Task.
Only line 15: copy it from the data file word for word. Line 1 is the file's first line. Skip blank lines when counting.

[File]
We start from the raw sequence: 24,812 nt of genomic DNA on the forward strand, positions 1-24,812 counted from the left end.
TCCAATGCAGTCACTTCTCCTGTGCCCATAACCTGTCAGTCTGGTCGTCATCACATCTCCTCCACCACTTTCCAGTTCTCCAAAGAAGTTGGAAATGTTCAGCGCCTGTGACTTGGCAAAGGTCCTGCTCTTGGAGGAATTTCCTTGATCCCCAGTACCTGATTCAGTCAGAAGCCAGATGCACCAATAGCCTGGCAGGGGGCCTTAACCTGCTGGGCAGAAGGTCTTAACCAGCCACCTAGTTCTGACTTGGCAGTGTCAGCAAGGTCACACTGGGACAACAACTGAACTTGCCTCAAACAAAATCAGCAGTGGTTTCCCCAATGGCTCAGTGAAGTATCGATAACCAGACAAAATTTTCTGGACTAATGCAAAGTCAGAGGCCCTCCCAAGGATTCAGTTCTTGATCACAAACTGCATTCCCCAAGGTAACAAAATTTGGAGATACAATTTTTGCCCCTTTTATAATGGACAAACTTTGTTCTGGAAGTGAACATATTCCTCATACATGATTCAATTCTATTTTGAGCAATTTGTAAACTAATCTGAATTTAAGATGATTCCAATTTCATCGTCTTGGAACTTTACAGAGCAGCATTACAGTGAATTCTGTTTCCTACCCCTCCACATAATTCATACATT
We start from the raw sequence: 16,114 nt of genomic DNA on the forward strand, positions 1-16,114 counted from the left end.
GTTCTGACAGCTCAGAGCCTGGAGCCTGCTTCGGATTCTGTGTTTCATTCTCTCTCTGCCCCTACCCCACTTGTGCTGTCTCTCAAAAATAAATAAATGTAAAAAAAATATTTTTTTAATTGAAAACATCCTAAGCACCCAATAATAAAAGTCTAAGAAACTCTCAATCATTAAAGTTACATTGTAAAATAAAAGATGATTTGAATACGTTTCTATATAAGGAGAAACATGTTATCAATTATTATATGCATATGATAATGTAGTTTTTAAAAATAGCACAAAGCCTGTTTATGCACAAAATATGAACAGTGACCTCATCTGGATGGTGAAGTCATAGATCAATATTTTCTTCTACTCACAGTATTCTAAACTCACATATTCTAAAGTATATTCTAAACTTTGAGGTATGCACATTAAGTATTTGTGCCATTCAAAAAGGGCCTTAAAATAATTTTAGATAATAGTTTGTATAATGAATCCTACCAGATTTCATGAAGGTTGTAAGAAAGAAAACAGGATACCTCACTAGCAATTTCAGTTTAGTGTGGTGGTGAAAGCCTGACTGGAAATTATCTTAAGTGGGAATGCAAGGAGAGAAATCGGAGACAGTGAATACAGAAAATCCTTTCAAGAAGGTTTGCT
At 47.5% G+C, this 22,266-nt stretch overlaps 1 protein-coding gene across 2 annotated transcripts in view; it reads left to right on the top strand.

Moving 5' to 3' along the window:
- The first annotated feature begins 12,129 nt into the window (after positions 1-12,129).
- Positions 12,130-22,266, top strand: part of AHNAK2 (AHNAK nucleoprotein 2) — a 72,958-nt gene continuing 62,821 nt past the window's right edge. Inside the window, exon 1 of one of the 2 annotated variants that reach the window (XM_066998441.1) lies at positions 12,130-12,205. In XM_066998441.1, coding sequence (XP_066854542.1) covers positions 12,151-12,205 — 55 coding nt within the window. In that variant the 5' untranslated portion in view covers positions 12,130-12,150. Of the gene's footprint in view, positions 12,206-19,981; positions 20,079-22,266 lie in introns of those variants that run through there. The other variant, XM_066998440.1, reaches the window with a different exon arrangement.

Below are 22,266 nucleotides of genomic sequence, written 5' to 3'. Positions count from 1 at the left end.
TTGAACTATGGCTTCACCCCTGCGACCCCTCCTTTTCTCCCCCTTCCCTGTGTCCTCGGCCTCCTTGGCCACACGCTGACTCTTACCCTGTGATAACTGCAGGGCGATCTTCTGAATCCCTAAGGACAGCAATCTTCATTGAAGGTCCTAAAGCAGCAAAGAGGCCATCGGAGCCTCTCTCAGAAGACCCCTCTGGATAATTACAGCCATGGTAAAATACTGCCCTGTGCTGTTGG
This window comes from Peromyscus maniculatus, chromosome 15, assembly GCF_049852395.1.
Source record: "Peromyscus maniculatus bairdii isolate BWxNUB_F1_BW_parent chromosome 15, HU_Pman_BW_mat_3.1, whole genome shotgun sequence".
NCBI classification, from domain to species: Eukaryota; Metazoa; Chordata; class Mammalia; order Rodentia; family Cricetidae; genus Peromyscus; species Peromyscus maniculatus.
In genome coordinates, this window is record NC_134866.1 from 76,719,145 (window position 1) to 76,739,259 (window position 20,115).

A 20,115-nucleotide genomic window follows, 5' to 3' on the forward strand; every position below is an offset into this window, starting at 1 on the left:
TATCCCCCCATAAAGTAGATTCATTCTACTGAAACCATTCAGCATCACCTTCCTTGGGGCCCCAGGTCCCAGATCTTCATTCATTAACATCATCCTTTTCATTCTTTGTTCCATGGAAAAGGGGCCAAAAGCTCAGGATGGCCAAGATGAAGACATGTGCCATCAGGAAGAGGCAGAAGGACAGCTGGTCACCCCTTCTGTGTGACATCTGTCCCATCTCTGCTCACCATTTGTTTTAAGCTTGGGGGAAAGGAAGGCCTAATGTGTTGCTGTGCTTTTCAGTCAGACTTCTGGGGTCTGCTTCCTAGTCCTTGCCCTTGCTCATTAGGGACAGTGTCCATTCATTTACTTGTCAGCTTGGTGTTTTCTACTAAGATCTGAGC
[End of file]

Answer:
A 20,115-nucleotide genomic window follows, 5' to 3' on the forward strand; every position below is an offset into this window, starting at 1 on the left: